FIG. 21 illustrates a phase change memory element 600 constructed in accordance with yet another embodiment of the of the invention. The phase change memory element 600 includes first, second, and third electrodes 514, 530, 526, respectively. As illustrated, the first and third electrodes 514, 526 are formed within substrate 512, which is formed over substrate 310. A phase change material layer 516 is formed in electrical communication with the first electrode 514. The phase change material layer 516 surrounds a spacer structure 620, which allows for the reduction of the phase change material required to form phase change material layer 516, the features of which are explained above with respect to FIGS. 19A-20B. The phase change material layer 516 is also formed in electrical communication with the second electrode 530.

An insulating material layer 517 is formed in a self-aligning manner on the sidewall regions of the phase change material layer 516. The insulating material layer 517 insulates the phase change material layer 516 from a energy conversion layer 518 that is formed in a self-aligning manner on the sidewall regions of the insulating material layer 517. The energy conversion layer 518 is formed such that it is in electrical communication with the second and third electrodes 530, 526.

During the read operation of the phase change memory element 600, transistors in the periphery that are electrically coupled to the first and second electrodes 514, 530 are simultaneously turned on, and the resistive property of a phase change material layer 516 is read. For example, a high resistance (corresponding to an amorphous state of the phase change material layer 516) may represent a data value of “1.” Conversely, a low resistance (corresponding to a crystalline state of the phase change material layer 516) may represent a data value of “0.” The information is read out to peripheral circuitry, as discussed above with respect to FIG. 7.

During the write/erase operation of the phase change memory element 600, the second and third electrodes 530, 526 work in conjunction with one another to switch the state of the phase change material layer 516 from amorphous to crystalline or vice versa. In operation, transistors in the periphery that are electrically coupled to the second and third electrodes 530, 526 are turned on to allow current to flow through a energy conversion layer 518, which heats the phase change material layer 516 to switch its state.

FIG. 22 illustrates a simplified processor system 900 which includes a memory circuit 901 having a phase change memory element 100 constructed in accordance with the invention as described above with respect to the embodiments illustrated in FIGS. 2A-21 (e.g., phase change memory element 100, 100′, 200, 200′, 300, 400, 500, 500 a, 500 b, 600). Without being limiting, such a system could include a computer system, camera system, scanner, machine vision, vehicle navigation, video phone, surveillance system, auto focus system, star tracker system, motion detection system, image stabilization system, and other systems employing memory.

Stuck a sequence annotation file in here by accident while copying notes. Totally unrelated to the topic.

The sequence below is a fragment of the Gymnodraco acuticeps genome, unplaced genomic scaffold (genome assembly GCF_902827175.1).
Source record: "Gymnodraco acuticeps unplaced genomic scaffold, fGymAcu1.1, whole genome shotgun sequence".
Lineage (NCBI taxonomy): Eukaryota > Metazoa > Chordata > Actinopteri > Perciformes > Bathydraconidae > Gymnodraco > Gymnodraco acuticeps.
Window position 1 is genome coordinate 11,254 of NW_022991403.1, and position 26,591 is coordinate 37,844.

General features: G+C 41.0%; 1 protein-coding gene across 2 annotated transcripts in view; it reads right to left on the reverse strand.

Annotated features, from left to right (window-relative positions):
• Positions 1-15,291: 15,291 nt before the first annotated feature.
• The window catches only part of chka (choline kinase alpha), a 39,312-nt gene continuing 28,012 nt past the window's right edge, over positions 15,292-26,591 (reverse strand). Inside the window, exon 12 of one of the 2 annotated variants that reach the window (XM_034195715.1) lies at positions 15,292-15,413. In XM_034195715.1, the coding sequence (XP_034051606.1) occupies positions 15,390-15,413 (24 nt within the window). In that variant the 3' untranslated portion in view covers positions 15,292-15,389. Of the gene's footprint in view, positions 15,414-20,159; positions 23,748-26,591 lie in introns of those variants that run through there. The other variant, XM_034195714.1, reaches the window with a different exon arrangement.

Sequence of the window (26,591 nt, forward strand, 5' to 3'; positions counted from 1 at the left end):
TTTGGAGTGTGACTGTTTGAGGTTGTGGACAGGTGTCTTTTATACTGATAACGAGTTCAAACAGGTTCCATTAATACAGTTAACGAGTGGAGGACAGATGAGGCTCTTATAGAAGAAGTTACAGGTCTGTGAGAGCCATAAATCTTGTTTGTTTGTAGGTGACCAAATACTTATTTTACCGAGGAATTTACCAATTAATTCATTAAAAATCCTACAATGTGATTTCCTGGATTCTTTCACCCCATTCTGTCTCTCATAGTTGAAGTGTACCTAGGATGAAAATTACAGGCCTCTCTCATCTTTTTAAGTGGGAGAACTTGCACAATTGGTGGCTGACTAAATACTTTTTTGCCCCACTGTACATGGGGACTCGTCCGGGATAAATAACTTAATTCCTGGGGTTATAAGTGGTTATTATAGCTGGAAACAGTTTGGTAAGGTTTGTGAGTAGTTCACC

The processor system 900, which can be any system including one or more processors generally comprises a central processing unit (CPU) 902, such as a microprocessor, a digital signal processor, or other programmable digital logic devices, which communicates with an input/output (I/O) device 906 over a bus 904. The memory circuit 901 communicates with the CPU 902 over bus 904 typically through a memory controller.

In the case of a computer system, the processor system 900 may include peripheral devices such as a compact disc (CD) ROM drive 910, which also communicate with CPU 902 and hard drive 905 over the bus 904. Memory circuit 901 is preferably constructed as an integrated circuit, which includes a memory array 903 having at least one phase change memory element 100 according to the invention. If desired, the memory circuit 901 may be combined with the processor, for example CPU 900, in a single integrated circuit.

The above description and drawings are only to be considered illustrative of examples of embodiments, which achieve the features of the embodiments of the present invention. Modification and substitutions to specific process conditions and structures can be made without departing from the spirit and scope of the present invention. Accordingly, the invention is not to be considered as being limited by the foregoing description and drawings, but is only limited by the appended claims.

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US8426838Nov 27, 2008Apr 23, 2013Higgs Opl. Capital LlcPhase-change memory
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Classifications
U.S. Classification257/4, 257/E47.001, 257/E27.002, 257/2
International ClassificationH01L47/00
Cooperative ClassificationH01L45/1206, H01L45/144, H01L45/122, H01L45/1286, H01L45/1683, H01L45/143, H01L45/06, H01L27/2436, H01L45/1233, H01L45/1675, H01L45/148
European ClassificationH01L45/04, H01L27/24